April 18, 2018


Starring Theo James, Ben Kingsley, Jacqueline Bisset, David Dencik, Belcin Bilgin, Rachel Wilson. Directed by Per Fly. (2018/108 min).

Of course, it's always enjoyable to watch Ben Kingsley at work. His dedication makes even the worst movies at-least endurable. And let's face it...Sir Kingsley has frequently lent his respected name to some real dumpster fires, especially during the last decade, sort-of making him the Michael Caine of the 21st Century.

Fortunately, Backstabbing for Beginners isn't a dumpster fire, though Kingsley is easily the main reason to check it out. Well, him and Jacqueline Bisset, who doesn't grace us with her presence as often as she used to, at least in anything worth watching (9/11? Really Jackie??). Unfortunately, neither are in the film nearly enough (especially Bisset), taking a backseat to Theo James as Michael, an ambitious, idealistic newbie working under the tutelage of UN diplomat Pasha (Kingsley).

Backstabbing for Beginners is based on a true story, adapted from the book by Michael Soussan, who uncovered massive corruption while assisting his mentor in Iraq during the United Nation's Oil-for-Food Program. Prior to the invasion of Iraq, the program made it possible for Iraq to sell their oil in exchange for food and other essentials. However, self-serving diplomats, leaders, private companies and a variety of other morally-questionable folks benefited more than the Iraqi people actually did.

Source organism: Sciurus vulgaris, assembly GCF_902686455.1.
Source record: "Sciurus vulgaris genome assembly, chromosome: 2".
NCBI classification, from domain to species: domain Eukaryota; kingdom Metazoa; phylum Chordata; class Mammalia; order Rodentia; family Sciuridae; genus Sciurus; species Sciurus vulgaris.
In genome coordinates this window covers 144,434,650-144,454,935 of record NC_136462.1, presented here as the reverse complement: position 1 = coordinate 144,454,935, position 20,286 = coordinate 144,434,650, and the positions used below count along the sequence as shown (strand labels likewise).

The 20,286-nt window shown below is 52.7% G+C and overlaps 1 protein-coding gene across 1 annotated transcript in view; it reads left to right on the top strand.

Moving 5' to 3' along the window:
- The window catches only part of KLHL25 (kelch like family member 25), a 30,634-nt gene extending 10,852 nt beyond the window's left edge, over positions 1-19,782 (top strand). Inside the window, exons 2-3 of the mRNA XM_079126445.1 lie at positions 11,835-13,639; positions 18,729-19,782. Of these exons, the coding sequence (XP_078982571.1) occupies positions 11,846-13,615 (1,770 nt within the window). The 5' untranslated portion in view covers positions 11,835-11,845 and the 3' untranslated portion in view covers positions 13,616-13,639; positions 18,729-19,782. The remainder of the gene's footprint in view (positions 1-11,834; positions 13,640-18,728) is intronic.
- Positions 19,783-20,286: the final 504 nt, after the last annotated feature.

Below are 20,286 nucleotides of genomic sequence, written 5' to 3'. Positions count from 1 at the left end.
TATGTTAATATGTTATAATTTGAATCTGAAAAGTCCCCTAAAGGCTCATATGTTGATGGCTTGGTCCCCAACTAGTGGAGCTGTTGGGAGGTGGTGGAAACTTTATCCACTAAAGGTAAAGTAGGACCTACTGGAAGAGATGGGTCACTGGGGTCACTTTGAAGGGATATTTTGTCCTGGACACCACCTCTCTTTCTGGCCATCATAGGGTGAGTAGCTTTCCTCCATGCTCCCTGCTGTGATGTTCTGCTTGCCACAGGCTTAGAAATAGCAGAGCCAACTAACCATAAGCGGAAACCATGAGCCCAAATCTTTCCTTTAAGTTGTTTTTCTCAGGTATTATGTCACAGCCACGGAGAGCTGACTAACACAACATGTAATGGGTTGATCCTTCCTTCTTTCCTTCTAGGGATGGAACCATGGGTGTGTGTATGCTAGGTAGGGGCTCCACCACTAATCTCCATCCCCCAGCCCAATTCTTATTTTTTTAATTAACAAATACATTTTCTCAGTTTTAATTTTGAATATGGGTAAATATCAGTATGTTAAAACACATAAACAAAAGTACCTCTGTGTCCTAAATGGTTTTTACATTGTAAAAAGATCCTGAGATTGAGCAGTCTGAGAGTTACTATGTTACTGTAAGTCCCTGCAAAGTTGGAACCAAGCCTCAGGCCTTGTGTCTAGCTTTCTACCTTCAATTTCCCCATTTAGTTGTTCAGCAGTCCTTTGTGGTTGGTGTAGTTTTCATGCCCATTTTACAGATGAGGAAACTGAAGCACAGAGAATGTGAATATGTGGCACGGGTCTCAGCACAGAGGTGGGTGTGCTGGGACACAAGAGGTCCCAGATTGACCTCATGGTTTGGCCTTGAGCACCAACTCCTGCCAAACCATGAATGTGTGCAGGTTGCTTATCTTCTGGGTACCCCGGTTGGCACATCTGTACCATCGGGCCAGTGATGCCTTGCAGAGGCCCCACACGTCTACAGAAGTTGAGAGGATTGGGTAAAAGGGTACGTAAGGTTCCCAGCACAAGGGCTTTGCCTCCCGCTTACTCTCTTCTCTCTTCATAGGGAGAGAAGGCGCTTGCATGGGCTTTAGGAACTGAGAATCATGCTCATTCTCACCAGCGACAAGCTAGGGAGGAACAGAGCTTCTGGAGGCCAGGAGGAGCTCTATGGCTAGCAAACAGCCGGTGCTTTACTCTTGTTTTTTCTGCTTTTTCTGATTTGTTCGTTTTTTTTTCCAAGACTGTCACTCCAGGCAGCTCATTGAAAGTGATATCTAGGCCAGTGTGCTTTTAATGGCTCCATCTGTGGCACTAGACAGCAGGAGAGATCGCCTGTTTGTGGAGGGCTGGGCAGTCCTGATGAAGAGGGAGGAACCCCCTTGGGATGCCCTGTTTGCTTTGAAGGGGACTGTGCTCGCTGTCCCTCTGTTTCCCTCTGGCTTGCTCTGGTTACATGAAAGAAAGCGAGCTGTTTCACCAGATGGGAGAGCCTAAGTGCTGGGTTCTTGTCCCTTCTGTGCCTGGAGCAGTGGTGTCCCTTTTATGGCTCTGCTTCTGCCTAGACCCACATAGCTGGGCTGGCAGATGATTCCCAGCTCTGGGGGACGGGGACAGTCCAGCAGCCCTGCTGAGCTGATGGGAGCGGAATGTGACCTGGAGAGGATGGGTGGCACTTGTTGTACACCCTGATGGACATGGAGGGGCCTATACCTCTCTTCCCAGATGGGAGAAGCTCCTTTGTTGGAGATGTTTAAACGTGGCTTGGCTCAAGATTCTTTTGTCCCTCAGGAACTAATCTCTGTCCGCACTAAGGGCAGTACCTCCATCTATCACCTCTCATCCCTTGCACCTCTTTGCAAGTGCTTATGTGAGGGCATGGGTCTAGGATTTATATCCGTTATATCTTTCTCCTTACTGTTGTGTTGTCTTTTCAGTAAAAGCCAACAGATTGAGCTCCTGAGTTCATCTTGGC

Sir Kingsley tries - and fails - to justify The Love Guru.
Structurally similar to Oliver Stone's Wall Street, the story is mostly focused on Michael's eventual disillusionment over the graft and corruption he witnesses. Before he even starts his job in earnest, he's essentially forced by the CIA to report everything he sees, including Pasha's actions, meaning rampant corruption has been going on for quite awhile.

Some of this is pretty interesting, especially if one was completely unaware of the Oil-for-Food scandal (like yours truly). As political thrillers go, though, its not always terribly gripping. Kingsley is terrific, as usual, creating a compelling character who's as cynical as he is foul-mouthed...and not necessarily a villain in the traditional sense. We often get the impression that, despite his less-than-savory dealings, Pasha is doing to best job possible with what - and who - he has to work with. It makes one wish the film were focused mainly on him because Michael is simply not as interesting, even after hitting the sheets with Nashim (Belcim Bilgin), a Kerdish rebel with an agenda of her own (she's more interesting than Michael, too).

Still, this is a true story that needed to be told and Backstabbing for Beginners does it fairly well. We learn a lot about what happened, who was involved and the eventual consequences. The film could've benefited from a bit more dramatic punch, though.

FEATURETTE: "The Truth Behind Backstabbing for Beginners"


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